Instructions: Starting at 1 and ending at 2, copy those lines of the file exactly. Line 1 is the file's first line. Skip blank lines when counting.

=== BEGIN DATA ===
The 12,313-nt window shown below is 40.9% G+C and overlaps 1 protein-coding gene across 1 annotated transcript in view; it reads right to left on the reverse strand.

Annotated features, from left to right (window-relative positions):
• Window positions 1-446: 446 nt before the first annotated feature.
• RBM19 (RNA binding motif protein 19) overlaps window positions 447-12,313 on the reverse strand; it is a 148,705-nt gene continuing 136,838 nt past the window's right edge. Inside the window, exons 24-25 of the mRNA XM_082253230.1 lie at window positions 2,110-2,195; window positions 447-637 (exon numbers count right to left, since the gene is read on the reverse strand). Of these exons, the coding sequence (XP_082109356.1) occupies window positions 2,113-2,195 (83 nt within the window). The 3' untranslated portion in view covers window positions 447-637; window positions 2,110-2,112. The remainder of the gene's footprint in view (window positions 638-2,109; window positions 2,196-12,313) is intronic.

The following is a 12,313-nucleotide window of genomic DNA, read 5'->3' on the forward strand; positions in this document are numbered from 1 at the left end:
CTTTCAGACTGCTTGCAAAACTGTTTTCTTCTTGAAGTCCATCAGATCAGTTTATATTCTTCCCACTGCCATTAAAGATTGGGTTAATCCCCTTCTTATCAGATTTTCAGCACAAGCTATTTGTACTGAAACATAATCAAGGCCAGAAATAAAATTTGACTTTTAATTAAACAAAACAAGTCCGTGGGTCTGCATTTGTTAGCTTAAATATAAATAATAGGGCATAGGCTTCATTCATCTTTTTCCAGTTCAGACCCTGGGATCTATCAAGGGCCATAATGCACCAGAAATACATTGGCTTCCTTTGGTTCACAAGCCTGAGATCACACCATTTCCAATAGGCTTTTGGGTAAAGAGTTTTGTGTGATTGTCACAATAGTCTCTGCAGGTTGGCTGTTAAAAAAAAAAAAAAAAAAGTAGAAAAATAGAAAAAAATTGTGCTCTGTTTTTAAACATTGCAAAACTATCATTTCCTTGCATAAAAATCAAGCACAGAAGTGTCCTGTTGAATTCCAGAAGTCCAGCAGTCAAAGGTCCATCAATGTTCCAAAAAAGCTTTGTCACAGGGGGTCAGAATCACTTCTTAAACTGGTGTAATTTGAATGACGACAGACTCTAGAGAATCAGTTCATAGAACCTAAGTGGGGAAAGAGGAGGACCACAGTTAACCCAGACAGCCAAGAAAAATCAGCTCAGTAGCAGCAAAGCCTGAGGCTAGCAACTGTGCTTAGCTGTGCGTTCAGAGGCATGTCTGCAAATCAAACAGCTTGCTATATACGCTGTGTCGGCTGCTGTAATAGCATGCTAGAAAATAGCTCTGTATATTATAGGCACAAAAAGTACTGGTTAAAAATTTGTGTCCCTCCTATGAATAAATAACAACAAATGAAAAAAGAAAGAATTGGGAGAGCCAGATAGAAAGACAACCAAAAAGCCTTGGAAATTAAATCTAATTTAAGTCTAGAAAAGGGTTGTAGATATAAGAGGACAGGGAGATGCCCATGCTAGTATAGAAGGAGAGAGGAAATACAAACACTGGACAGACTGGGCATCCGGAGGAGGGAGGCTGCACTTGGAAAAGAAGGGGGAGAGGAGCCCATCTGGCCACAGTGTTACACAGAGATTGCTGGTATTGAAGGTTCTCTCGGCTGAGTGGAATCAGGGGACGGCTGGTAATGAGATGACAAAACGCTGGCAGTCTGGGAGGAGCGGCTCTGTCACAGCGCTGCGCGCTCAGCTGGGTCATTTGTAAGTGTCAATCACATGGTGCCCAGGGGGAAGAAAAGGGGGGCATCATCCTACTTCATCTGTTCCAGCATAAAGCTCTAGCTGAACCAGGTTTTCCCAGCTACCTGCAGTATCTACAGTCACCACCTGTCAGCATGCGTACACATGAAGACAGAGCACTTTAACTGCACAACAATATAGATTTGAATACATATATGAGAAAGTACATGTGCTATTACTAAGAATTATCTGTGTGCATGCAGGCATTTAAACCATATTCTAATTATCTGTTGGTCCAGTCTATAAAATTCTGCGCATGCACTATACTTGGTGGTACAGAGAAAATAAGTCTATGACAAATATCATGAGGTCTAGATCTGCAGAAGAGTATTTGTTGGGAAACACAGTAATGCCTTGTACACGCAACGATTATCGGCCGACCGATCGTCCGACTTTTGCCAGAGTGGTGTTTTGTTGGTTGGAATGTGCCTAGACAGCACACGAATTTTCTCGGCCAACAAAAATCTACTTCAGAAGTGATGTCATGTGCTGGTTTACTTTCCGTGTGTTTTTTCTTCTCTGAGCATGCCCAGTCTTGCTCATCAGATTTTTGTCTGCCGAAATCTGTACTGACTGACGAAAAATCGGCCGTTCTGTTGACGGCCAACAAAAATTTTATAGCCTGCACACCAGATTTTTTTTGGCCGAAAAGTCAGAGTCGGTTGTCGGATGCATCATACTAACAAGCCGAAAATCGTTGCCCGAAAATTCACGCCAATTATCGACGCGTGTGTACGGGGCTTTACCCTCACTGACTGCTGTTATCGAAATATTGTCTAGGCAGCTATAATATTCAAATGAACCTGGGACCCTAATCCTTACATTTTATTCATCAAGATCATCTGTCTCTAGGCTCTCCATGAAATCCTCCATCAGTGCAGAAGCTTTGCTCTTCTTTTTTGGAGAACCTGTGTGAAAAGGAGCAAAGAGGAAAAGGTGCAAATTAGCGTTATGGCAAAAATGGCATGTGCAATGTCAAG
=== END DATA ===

The 12,313-nt window shown below is 40.9% G+C and overlaps 1 protein-coding gene across 1 annotated transcript in view; it reads right to left on the reverse strand.

Annotated features, from left to right (window-relative positions):